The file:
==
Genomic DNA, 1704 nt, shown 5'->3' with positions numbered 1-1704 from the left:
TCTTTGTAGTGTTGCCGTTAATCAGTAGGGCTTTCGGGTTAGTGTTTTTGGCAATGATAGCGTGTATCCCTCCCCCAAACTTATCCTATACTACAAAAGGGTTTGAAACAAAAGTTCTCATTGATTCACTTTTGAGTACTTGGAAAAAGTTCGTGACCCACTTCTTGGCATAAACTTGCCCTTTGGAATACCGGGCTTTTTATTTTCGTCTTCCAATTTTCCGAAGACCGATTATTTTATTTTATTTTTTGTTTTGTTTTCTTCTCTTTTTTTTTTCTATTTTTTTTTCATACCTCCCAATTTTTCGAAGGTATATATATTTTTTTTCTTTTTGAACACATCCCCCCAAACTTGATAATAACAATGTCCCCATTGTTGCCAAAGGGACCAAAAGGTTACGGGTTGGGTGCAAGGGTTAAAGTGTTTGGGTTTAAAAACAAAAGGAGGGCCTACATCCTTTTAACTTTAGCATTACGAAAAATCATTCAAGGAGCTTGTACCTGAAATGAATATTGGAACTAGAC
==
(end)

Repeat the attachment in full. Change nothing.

Genomic DNA, 1704 nt, shown 5'->3' with positions numbered 1-1704 from the left:
TCTTTGTAGTGTTGCCGTTAATCAGTAGGGCTTTCGGGTTAGTGTTTTTGGCAATGATAGCGTGTATCCCTCCCCCAAACTTATCCTATACTACAAAAGGGTTTGAAACAAAAGTTCTCATTGATTCACTTTTGAGTACTTGGAAAAAGTTCGTGACCCACTTCTTGGCATAAACTTGCCCTTTGGAATACCGGGCTTTTTATTTTCGTCTTCCAATTTTCCGAAGACCGATTATTTTATTTTATTTTTTGTTTTGTTTTCTTCTCTTTTTTTTTTCTATTTTTTTTTCATACCTCCCAATTTTTCGAAGGTATATATATTTTTTTTCTTTTTGAACACATCCCCCCAAACTTGATAATAACAATGTCCCCATTGTTGCCAAAGGGACCAAAAGGTTACGGGTTGGGTGCAAGGGTTAAAGTGTTTGGGTTTAAAAACAAAAGGAGGGCCTACATCCTTTTAACTTTAGCATTACGAAAAATCATTCAAGGAGCTTGTACCTGAAATGAATATTGGAACTAGAC